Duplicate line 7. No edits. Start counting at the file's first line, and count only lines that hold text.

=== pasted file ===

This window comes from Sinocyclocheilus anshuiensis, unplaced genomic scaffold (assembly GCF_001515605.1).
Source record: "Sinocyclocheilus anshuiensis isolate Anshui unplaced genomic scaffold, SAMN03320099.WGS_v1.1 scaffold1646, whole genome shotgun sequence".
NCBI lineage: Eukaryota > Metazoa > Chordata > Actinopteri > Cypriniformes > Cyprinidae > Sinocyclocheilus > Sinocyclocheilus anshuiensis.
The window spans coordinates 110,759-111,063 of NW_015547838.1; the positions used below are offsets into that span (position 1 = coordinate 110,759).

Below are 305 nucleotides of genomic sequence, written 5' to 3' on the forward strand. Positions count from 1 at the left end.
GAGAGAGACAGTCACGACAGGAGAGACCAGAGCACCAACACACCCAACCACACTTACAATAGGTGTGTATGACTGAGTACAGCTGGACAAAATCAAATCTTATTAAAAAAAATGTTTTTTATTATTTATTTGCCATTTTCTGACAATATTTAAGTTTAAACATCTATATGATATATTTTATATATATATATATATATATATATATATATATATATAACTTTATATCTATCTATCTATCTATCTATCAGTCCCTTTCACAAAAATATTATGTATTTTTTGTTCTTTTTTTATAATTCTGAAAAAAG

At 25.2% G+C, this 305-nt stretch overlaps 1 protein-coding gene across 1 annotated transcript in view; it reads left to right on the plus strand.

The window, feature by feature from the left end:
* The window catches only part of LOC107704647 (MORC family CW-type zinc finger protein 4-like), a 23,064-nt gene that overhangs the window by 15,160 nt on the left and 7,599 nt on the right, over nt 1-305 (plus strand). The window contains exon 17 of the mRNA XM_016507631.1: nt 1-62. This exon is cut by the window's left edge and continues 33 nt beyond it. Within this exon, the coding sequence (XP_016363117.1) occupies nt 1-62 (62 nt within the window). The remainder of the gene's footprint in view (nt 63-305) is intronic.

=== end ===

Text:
At 25.2% G+C, this 305-nt stretch overlaps 1 protein-coding gene across 1 annotated transcript in view; it reads left to right on the plus strand.